In the first Reading, (Is 22:19-23), we read about the deposing of Shebna, the palace minister, (chief of staff), to King David because he was extravagant. In his place, Eliakim, the son of Hilkiah, was elevated. The symbol of his elevation and authority was the handing over of the keys to the palace, (House of David), to him. He has the authority to open or close the doors, to let people in or to shut them out.
The second Reading, (Rom 11:33-36), presented us with the immensity of God. He is omnipotent, omniscience, and immutable. He is our Creator and the one who sustains everything that exists.
Socrates had warned that unexamined life was not worth living. So, when Jesus came to the region of Caesarea Philippi, (Matt 16:13-20), he enquired from his disciples who people thought he was. He discovered that a considerable number thought he was a holy person or a prophet of God like Jeremiah and Moses of old, or John the Baptist. While the people’s hunches about Jesus were impressive, they were grossly inadequate, hence, Jesus turned to his disciples to supply the missing part of the puzzle. Peter did supply the missing link by declaring that Jesus was the Christ, the Son of the living God.
Jesus rewarded Peter for his intuition by assuring him that he, (Jesus), was going to build his Church on the faith he had professed. He promised to give him the keys of the kingdom of heaven: what he, (Peter), binds on earth would be considered bound in heaven, and what he shall loose on earth would be considered loosed in heaven. The giving of the keys to Peter symbolised his authority, (first Reading). This made Peter the leader of the Church and the first among the apostles. This authority to bind and loose which Jesus gave to Peter, he also extended to the rest of his disciples after his Resurrection when he breathed on them and said, “receive the Holy Spirit, what sins you forgive on earth would be considered forgiven in heaven and what sins you retain on earth will be retained in heaven”, (Jon 20:22-23).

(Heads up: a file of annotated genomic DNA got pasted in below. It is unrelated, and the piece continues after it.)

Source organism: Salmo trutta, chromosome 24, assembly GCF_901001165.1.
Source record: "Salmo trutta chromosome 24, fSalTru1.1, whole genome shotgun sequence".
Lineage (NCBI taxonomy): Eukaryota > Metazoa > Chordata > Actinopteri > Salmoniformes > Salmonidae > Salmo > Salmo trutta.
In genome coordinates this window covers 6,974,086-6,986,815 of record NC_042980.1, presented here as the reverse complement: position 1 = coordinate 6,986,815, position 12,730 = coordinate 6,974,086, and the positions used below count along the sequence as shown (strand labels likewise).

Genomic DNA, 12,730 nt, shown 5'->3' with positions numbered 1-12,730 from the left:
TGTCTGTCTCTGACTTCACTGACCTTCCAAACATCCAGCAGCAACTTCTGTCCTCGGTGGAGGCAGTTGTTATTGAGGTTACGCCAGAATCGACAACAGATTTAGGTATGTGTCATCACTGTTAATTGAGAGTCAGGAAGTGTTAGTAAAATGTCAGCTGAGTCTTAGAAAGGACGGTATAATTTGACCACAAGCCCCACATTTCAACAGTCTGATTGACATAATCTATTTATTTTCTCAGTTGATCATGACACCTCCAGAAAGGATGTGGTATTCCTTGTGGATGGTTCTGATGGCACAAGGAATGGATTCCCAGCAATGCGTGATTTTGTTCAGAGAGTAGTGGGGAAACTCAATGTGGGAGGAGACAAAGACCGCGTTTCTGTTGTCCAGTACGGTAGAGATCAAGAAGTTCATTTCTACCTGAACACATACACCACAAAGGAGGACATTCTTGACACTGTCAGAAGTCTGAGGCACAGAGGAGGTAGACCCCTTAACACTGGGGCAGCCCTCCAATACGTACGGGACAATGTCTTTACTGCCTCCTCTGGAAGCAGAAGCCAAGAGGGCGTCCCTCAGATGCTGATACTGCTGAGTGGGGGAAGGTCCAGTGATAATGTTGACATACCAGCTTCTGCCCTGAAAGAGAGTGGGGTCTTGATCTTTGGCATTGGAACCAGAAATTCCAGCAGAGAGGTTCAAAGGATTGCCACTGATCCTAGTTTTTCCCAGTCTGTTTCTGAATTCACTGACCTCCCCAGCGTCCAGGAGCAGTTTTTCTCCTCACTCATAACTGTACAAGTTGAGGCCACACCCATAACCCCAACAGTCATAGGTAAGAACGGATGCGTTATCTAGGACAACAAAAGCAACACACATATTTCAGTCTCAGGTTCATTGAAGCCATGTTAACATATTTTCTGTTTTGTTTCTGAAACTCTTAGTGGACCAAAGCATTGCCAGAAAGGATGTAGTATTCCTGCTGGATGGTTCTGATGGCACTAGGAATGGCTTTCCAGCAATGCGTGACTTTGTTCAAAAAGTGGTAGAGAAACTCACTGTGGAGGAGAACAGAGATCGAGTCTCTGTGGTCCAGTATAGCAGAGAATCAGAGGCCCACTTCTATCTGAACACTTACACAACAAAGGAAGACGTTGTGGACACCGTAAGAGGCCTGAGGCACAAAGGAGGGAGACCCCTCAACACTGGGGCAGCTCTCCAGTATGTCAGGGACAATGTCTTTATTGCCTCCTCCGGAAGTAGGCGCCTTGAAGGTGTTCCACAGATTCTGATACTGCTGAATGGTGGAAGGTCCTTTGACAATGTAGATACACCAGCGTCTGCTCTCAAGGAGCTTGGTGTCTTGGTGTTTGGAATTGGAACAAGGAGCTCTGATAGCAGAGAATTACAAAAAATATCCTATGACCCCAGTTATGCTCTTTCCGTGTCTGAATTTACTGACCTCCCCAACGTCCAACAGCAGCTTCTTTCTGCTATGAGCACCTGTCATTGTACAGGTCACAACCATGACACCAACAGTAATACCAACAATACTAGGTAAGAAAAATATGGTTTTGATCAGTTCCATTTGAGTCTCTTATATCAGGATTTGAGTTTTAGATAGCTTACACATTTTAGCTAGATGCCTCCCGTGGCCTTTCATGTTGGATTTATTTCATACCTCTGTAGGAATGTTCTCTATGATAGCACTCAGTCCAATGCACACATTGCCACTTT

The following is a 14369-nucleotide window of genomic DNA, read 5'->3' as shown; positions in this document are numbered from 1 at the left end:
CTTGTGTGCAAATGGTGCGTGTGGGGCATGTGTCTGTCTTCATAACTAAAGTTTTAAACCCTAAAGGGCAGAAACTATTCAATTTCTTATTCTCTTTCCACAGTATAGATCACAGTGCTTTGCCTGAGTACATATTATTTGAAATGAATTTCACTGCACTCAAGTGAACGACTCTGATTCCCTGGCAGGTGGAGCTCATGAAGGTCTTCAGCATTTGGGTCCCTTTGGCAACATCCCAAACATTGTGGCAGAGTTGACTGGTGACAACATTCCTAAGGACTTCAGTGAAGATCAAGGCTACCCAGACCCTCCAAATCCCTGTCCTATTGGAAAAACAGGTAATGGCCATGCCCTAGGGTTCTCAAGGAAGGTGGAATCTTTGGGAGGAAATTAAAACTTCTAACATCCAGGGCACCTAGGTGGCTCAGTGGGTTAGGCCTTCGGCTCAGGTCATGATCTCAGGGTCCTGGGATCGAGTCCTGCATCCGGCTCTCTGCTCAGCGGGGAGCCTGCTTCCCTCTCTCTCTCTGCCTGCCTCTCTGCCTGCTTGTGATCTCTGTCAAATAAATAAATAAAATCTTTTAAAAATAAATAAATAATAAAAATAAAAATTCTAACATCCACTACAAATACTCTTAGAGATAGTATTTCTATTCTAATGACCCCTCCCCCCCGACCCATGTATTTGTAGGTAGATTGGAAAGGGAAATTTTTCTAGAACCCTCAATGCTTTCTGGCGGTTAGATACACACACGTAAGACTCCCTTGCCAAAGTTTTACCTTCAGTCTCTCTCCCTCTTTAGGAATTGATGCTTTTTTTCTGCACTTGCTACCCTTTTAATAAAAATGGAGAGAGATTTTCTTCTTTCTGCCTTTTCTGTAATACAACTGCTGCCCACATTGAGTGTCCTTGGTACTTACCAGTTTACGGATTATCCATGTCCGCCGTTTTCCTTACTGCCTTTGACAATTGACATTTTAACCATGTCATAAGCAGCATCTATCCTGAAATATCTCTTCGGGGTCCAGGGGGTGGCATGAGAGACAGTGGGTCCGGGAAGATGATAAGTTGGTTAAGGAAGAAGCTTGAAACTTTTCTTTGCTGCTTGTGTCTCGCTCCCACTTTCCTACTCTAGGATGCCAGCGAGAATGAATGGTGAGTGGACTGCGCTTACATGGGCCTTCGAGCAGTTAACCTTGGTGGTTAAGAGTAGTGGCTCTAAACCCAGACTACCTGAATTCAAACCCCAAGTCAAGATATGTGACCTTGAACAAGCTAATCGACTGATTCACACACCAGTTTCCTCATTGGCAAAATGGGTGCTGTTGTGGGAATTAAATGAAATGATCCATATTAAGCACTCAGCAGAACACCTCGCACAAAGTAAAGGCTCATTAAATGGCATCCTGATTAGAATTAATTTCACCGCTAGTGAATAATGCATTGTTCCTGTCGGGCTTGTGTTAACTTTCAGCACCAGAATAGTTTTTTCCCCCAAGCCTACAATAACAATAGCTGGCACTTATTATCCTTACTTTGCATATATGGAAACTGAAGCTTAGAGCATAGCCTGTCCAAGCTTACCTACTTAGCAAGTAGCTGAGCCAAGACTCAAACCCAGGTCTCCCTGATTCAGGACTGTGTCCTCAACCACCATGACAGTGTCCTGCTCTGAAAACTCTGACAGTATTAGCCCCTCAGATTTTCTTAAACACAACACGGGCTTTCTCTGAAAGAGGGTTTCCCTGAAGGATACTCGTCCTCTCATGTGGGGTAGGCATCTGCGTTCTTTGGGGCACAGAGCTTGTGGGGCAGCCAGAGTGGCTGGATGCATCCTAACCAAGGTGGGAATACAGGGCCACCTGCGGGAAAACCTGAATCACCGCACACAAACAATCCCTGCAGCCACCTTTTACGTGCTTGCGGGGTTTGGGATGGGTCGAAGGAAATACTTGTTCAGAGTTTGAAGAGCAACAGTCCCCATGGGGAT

Authority in the Church should be discharged through service. Jesus warned his disciples that it was only through service that a disciple becomes great in the community. He cautioned that no disciple should be made to feel the brunt of authoritarianism. For Jesus, authoritarianism belongs to non-believers. He advocated that all Church leaders should imitate his example, for he came not to be served but to serve and to offer up his life as ransom for many, (Mk 10:44 45; Matt 23:11).
To be in authority does not mean that one is faultless. Hence, Jesus promised to pray for Peter, and he asked him to encourage his brothers and sisters after he had recovered from betraying him by denying that he knew him, (Jn 18:15-27). While it is true that leadership has sometimes failed us both in the Church and in the civil society, none-the-less, we have become too critical of leadership that we almost expect every leader to be beyond reproach. I am not condoning mediocrity or ineptness in leadership, but we must realise that leaders are mere mortals. Those in leadership could do well to emulate the good example of Peter when they make mistakes. They should unambiguously apologise for their mistakes and not try to cover them up or explain them away. Peter acknowledged his fault and wept after betraying Jesus. Jesus re-instated him after his Resurrection by asking him trice if he loved him. He then asked Peter to feed his flock and his sheep.
Authority in the Church is to guide and protect the deposit of faith. Those in authority should always listen to the voices of the people of God. But we should also realise that being in a majority may not mean being right. In our individualistic world of today where relativism is the order of the day, authority in the Church ensures that our core Catholic beliefs are safe guarded. But those in authority must be on their guard that authority does not degenerate into authoritarianism.
Fr Chinua Okeke CSSp